second multiplier circuit means for receiving and multiplying said second output from said second resolver and said carrier wave signal from said oscillator to provide a second multiplied output defined by K_{1} *w_{1} *cosθ*sin(w_{2} * t), said first and second multiplied outputs serving as first and second inputs to said second resolver; said second resolver having first and second outputs, said first output defined by K_{3} *w_{1} *sin^{2} θ*sin(w_{2} *t) and said second output defined by K_{3} *w_{1} *cos^{2} θ*sin(w_{2} *t), where K_{3} is a constant equal to K_{1} *K_{2} ;

first demodulator circuit means for receiving and demodulating said first output from said second resolver and providing a first demodulated output defined by K_{3} *w_{1} *sin^{2} θ;

second demodulator circuit means for receiving and demodulating said second output from said second resolver and providing a second demodulated output defined by K_{3} *w_{1} *cos^{2} θ; and

adder circuit means for receiving and adding said first and second demodulated outputs from said first and second demodulator circuit means for providing an output signal defined by K_{3} *w which is indicative of a directional sensitive output.

Description

This invention was made by employees of the United States Government and may be manufactured and used by or for the Government for governmental purposes without the payment of any royalties.

This invention relates to rate sensors and more particularly to an accurate analog angular rate sensor which is implemented without mechanical brushes.

Prior art devices include: brush type direct current (DC) tachometers; resolver or hall effect devices used in conjunction with two phase brushless motors; and differentiating position data obtained from resolvers. Some prior art devices are disclosed in U.S. Pat. Nos. 3,858,109 issued Dec. 31, 1974 to Sam P. Niden; 4,060,799 issued Nov. 29, 1977 to Donald P. Jones; 4,199,800 issued Apr. 22, 1980 to James G. Weit; 4,755,751 issued Jul. 5, 1988 to Glen Ray; 4,901,566 issued Feb. 20, 1990 to Antoine Boetsch; 4,962,331 issued Oct. 9, 1990 to Charles G. Smith.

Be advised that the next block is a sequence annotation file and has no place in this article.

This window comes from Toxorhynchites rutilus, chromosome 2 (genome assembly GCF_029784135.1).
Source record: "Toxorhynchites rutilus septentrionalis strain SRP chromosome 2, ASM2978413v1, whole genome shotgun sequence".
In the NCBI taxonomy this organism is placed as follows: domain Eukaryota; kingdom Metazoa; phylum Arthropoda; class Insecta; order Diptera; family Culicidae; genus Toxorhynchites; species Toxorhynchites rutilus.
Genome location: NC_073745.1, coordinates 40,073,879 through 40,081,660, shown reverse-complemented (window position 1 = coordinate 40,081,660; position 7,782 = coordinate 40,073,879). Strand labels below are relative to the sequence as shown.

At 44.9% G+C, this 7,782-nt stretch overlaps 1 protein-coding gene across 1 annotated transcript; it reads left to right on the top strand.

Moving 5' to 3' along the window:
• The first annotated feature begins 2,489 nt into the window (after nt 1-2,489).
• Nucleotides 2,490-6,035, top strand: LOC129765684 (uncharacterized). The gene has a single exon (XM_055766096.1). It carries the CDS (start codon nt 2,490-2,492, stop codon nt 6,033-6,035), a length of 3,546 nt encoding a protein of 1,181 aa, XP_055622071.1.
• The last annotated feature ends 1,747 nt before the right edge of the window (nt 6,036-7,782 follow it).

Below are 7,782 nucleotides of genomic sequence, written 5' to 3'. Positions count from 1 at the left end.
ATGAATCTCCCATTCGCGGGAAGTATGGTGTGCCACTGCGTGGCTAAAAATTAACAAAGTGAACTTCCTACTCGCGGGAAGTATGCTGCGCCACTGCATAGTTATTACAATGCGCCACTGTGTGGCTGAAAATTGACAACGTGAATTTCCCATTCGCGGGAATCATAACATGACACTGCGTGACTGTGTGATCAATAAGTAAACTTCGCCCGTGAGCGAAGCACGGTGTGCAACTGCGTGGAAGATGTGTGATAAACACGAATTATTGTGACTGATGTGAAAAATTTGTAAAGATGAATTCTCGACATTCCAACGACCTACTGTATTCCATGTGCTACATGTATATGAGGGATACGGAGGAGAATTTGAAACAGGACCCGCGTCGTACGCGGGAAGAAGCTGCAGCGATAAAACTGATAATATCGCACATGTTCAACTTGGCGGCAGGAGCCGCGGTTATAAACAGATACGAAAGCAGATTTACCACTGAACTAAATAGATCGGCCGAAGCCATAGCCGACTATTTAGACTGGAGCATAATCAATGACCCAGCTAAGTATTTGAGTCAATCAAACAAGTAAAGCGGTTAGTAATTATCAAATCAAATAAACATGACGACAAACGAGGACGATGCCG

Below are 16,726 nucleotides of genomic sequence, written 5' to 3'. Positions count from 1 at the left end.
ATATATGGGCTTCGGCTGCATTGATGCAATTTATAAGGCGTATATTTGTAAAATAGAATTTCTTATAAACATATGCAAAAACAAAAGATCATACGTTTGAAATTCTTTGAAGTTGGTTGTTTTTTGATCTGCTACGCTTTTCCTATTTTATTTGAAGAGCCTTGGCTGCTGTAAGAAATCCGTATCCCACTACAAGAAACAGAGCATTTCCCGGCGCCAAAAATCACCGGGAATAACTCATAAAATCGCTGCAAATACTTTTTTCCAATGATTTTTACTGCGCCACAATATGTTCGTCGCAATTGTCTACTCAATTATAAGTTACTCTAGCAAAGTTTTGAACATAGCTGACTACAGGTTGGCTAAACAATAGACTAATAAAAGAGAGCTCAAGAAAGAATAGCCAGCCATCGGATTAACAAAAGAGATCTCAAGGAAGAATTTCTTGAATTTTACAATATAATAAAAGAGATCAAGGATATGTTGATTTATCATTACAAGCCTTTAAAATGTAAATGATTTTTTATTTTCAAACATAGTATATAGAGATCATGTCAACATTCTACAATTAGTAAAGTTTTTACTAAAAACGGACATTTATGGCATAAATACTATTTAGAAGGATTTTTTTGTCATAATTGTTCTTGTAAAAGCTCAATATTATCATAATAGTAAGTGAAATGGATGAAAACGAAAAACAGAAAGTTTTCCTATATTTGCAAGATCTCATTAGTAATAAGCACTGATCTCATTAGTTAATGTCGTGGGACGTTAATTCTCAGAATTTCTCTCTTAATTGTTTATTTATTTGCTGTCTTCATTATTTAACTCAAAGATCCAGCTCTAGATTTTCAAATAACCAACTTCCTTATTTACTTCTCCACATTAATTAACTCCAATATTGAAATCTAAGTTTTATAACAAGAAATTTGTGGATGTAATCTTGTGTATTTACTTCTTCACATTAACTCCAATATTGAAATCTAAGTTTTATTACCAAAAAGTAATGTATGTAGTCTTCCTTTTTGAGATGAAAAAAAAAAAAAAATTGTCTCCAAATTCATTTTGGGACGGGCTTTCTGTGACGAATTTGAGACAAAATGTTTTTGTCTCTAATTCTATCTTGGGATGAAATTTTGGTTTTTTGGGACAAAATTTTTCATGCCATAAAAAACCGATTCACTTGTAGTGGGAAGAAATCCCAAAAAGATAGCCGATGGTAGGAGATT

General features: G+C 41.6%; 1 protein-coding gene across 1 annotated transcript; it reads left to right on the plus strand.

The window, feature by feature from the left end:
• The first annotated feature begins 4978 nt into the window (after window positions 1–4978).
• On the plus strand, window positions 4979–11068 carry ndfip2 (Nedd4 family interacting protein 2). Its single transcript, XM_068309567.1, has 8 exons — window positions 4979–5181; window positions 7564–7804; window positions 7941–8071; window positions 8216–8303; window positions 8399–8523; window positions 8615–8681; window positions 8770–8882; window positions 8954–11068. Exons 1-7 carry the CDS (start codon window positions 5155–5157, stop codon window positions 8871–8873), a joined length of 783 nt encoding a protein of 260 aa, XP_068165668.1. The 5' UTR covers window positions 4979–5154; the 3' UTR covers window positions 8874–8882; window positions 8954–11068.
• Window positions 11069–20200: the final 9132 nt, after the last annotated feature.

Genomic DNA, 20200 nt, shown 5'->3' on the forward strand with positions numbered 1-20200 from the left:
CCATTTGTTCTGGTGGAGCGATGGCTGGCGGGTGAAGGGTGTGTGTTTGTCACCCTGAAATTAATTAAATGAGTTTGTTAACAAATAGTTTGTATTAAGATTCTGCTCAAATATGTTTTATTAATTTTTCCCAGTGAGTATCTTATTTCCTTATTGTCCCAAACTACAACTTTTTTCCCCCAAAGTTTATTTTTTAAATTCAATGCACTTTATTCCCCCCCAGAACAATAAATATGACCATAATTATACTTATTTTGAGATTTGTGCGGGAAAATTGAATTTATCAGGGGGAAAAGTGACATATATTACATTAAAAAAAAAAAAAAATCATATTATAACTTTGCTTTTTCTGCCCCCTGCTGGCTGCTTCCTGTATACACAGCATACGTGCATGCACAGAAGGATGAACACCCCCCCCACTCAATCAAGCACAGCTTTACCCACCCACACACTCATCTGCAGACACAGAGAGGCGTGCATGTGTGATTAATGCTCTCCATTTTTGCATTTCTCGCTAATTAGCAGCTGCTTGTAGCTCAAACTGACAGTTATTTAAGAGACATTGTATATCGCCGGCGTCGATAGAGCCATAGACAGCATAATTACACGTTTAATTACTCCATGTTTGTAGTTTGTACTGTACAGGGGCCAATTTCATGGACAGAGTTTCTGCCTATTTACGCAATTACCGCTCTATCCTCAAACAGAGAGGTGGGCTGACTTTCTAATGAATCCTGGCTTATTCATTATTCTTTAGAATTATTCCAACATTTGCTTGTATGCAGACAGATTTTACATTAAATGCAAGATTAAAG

A disadvantage of brush type DC tachometers is that brushes tend to be unreliable. This is particularly true in space environment use such as space station mechanisms, etc.

One disadvantage of resolver of hall type devices used in conjunction with two phase brushless motors is that the hall devices and off the shelf motors do not always produce clean and accurate sinusoidal waveforms. This directly translates into rate error. On the other hand resolvers are usually designed for very high accuracy. A second disadvantage of utilizing a brushless motor (or a DC brush type tachometer) is that in a redundant system if the motor or DC brush type tachometer happens to fail with a shorted winding their associated back electromagnetic field (emf) is shorted. This results in an additional torque which the redundant system (if mounted to a common output shaft) will have to overcome.

A disadvantage of differentiating position data from resolvers is that electronic differentiating tends to be very noisy. Also to accomplish an accurate rate signal the sinusoidal signals from the resolver must be selectively switched to the input of the differentiator depending on the angle of rotation. This switching also has a tendency to be noisy. This method also has limited accuracy at low rates.

It is an object of the present invention, therefore, to provide a brushless resolver rate assembly to overcome the disadvantages of the above mentioned prior art devices.

A resolver rate sensor is disclosed in which dual brushless resolvers are mechanically coupled to the same output shaft. Diverse inputs are provided to each resolver by provided the first resolver with a DC input and the second resolver with an AC sinusoidal input. A trigonometric identity in which the sum of the squares of the sin and cosine components equal one is used to advantage in providing a sensor of increased accuracy. The first resolver may have a fixed or variable DC input to permit dynamic adjustment of resolver sensitivity thus permitting a wide range of coverage.